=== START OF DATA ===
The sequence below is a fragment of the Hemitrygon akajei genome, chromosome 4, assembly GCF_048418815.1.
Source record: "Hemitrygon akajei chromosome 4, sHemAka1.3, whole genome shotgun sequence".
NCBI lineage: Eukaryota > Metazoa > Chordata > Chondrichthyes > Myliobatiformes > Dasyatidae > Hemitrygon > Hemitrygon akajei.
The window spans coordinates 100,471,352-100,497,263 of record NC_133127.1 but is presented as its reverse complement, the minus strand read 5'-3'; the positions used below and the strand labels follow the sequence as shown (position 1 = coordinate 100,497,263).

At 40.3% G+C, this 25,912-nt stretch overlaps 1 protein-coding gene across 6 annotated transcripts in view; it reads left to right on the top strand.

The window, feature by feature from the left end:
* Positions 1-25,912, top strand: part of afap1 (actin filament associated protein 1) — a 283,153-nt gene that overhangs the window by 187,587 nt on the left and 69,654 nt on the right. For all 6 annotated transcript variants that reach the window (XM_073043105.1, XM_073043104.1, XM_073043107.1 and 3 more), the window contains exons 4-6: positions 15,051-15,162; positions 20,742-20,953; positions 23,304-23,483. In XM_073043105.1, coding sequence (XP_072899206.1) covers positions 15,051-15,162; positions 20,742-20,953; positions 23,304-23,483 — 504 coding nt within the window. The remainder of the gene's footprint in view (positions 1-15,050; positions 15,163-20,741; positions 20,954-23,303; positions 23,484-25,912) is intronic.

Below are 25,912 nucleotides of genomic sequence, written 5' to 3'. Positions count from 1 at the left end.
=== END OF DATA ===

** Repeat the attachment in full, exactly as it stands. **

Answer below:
The sequence below is a fragment of the Hemitrygon akajei genome, chromosome 4, assembly GCF_048418815.1.
Source record: "Hemitrygon akajei chromosome 4, sHemAka1.3, whole genome shotgun sequence".
NCBI lineage: Eukaryota > Metazoa > Chordata > Chondrichthyes > Myliobatiformes > Dasyatidae > Hemitrygon > Hemitrygon akajei.
The window spans coordinates 100,471,352-100,497,263 of record NC_133127.1 but is presented as its reverse complement, the minus strand read 5'-3'; the positions used below and the strand labels follow the sequence as shown (position 1 = coordinate 100,497,263).

At 40.3% G+C, this 25,912-nt stretch overlaps 1 protein-coding gene across 6 annotated transcripts in view; it reads left to right on the top strand.

The window, feature by feature from the left end:
* Positions 1-25,912, top strand: part of afap1 (actin filament associated protein 1) — a 283,153-nt gene that overhangs the window by 187,587 nt on the left and 69,654 nt on the right. For all 6 annotated transcript variants that reach the window (XM_073043105.1, XM_073043104.1, XM_073043107.1 and 3 more), the window contains exons 4-6: positions 15,051-15,162; positions 20,742-20,953; positions 23,304-23,483. In XM_073043105.1, coding sequence (XP_072899206.1) covers positions 15,051-15,162; positions 20,742-20,953; positions 23,304-23,483 — 504 coding nt within the window. The remainder of the gene's footprint in view (positions 1-15,050; positions 15,163-20,741; positions 20,954-23,303; positions 23,484-25,912) is intronic.

Below are 25,912 nucleotides of genomic sequence, written 5' to 3'. Positions count from 1 at the left end.